Twelve years ago he guided the Eagles to their third straight 20-win season and a berth in the NIT. Coppin State posted the school’s first-ever postseason tournament victory since moving to NCAA Division I with a 75-68 overtime win over host St. Joseph’s in the first round.
In 1995-96, Mitchell, despite losing all five starters and returning only two players, steered his team to a league-record fourth straight MEAC regular-season crown, tying South Carolina State for the honor.
And in 1997, Mitchell’s Eagles shocked the nation and ruined numerous office pools with their 78-65 victory over South Carolina in the first round of the NCAA tournament.
In addition to his own personal success, Eagle athletes have been named MEAC Player of the Year seven times under his watch, and 76 times his players have earned all-conference honors.
Mitchell’s unorthodox path to a basketball coaching career began at Woodrow Wilson High School in Camden, N.J., where he was a three-sport standout.
However, a lack of money for college out of high school sent him into the work force, and he did everything from washing dishes to toiling in an aluminum factory.
He eventually matriculated to Gloucester County College and joined the basketball team.
As a sophomore at Gloucester County College, Mitchell averaged 23 points per game and was named team most valuable player and a regional all-star.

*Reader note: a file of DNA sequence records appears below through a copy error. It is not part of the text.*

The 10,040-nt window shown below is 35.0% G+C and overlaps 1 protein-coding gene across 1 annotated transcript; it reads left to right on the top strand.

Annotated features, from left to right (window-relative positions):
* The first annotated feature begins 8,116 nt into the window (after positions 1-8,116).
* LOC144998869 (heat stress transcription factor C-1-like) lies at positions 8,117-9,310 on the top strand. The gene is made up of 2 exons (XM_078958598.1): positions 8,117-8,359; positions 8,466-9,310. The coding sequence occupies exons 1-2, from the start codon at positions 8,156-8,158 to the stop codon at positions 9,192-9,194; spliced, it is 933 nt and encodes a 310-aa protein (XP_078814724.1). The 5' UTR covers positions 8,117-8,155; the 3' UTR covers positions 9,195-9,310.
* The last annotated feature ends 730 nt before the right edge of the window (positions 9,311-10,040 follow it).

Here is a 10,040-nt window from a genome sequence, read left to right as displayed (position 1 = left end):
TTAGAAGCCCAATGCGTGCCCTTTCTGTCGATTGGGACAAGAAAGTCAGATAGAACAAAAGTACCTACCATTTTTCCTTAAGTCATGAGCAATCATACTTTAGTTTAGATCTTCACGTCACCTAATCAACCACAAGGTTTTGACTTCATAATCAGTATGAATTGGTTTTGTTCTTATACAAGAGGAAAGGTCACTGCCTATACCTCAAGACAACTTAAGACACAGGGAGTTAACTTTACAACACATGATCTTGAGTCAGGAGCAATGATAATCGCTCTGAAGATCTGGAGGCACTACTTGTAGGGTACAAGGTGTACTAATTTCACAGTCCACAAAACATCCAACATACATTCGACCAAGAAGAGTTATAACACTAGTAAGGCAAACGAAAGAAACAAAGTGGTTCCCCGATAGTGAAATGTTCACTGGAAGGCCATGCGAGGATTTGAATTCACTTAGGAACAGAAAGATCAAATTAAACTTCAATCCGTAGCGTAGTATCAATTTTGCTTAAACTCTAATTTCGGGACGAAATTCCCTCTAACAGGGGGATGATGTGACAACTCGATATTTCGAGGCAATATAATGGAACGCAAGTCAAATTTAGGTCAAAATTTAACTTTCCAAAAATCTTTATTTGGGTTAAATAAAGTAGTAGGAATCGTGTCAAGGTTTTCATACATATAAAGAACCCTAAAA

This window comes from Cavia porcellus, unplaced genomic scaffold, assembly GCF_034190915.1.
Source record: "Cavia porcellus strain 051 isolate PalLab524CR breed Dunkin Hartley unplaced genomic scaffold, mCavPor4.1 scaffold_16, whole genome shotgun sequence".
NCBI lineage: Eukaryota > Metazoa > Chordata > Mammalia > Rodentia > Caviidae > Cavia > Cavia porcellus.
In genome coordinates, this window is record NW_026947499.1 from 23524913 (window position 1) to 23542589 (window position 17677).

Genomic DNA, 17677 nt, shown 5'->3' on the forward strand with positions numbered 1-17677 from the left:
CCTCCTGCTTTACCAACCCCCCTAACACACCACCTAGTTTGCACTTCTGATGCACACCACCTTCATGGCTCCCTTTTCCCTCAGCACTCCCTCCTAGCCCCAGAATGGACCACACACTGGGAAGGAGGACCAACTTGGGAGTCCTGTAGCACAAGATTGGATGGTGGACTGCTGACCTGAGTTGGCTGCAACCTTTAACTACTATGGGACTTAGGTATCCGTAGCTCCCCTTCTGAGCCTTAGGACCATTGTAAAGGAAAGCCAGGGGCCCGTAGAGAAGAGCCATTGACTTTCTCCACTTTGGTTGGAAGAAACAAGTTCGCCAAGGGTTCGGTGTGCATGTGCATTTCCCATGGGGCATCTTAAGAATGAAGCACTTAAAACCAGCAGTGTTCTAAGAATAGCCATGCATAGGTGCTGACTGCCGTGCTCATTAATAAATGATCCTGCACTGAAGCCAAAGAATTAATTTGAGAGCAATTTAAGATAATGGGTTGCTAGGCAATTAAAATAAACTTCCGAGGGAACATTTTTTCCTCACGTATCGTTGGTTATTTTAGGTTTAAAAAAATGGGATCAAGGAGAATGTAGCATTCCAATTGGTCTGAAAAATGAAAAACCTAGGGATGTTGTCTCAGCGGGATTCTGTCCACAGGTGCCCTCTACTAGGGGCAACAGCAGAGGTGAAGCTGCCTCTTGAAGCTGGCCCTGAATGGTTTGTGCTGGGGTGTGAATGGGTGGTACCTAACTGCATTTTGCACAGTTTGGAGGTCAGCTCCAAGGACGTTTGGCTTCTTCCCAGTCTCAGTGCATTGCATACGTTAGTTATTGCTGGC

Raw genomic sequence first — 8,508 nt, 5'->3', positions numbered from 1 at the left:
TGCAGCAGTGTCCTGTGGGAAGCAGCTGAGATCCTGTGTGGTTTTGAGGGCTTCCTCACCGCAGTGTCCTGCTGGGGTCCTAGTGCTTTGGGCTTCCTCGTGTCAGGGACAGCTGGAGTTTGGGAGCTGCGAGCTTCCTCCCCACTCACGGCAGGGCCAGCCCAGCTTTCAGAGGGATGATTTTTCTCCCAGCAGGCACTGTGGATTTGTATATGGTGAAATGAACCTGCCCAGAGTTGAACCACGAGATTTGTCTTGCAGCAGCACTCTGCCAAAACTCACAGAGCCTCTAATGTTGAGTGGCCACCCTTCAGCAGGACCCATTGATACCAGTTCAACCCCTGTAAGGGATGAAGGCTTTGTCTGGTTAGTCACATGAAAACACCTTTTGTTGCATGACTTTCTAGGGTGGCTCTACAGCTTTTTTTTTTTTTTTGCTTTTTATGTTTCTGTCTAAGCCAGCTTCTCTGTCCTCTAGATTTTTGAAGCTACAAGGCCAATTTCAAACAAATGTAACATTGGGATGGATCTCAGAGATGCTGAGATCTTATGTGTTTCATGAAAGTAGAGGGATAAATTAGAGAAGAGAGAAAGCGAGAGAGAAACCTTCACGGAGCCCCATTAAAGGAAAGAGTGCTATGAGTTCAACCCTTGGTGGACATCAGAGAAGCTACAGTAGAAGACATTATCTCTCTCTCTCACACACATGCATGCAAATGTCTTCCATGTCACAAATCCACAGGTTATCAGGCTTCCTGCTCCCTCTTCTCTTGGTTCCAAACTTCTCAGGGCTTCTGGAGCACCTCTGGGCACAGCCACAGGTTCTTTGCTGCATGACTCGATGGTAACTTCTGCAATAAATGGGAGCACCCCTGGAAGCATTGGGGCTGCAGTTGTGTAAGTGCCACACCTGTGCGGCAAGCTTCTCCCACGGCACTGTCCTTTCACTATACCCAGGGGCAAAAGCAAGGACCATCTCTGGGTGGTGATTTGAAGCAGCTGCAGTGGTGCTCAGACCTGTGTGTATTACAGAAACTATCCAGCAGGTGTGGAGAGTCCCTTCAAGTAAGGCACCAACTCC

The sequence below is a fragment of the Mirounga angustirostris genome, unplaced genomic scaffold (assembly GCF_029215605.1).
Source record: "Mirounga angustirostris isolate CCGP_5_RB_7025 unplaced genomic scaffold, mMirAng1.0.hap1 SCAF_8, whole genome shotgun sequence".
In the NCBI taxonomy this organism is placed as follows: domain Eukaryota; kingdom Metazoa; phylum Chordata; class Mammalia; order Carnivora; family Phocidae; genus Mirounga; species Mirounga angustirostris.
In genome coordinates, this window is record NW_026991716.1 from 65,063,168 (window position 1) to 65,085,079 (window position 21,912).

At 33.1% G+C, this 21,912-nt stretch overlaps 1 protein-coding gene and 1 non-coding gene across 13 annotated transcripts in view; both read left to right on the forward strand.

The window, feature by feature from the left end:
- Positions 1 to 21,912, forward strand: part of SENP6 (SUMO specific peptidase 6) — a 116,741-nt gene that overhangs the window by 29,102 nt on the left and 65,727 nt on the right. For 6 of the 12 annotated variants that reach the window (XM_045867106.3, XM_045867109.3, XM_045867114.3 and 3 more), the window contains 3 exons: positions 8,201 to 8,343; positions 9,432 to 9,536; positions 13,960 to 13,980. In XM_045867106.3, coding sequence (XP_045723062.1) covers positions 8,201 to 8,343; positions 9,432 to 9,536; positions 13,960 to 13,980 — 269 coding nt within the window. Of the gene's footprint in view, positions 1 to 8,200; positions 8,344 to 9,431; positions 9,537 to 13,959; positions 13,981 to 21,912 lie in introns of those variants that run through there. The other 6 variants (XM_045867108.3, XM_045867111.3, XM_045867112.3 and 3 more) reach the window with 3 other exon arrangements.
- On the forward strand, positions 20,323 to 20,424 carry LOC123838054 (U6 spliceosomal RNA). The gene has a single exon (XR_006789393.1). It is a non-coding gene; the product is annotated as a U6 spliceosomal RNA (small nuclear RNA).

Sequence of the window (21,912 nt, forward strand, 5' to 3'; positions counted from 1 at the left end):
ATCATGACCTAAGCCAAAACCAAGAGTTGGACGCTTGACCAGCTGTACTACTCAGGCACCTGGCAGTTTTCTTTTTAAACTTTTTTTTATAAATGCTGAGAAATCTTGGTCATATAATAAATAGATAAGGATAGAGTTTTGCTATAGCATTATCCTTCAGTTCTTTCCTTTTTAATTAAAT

No stranger to hard work, Mitchell juggled a grueling schedule of classes, basketball and a job on the graveyard shift at a local bank as a computer operator while at Gloucester.
After his time at Gloucester, he spent a year at Rutgers-Camden before economics forced him back into the business world, where he turned in stints as the East Coast trainee manager for a shoe company and a printing salesman.
He eventually started his own business in Glassboro, N.J., called Mr. Fang’s Athletic Attire, which began as one store and soon became three.
It was during that time in 1978 that he applied for the head coaching position at his old school, Gloucester County College, whose program was sputtering at the time.
After being named to the post, he turned things around immediately, leading the Roadrunners to a 19-11 mark his first year.
Over the next seven seasons, Gloucester won no fewer than 26 games each year. His teams won 30 or more games four times and participated in the National Junior College Tournament in 1980, 1981, 1985 and 1986.
During his time at Gloucester, he began working at Temple’s basketball camps and seeking out the advice of John Chaney.
The two soon became good friends, and Mitchell’s philosophy mirrors Chaney’s in many ways, especially in his intensity and fondness for good defensive play.
He had an overall record of 227-45 at Gloucester, and his teams won 10 tournaments, five Garden State titles and four regional championships, and he earned numerous coach of the year honors.
While at Gloucester, Mitchell also earned his bachelor’s in business administration from Edison State College in 1984.
Mitchell has since completed his master’s degree in adult and continuing education from Coppin State (‘94).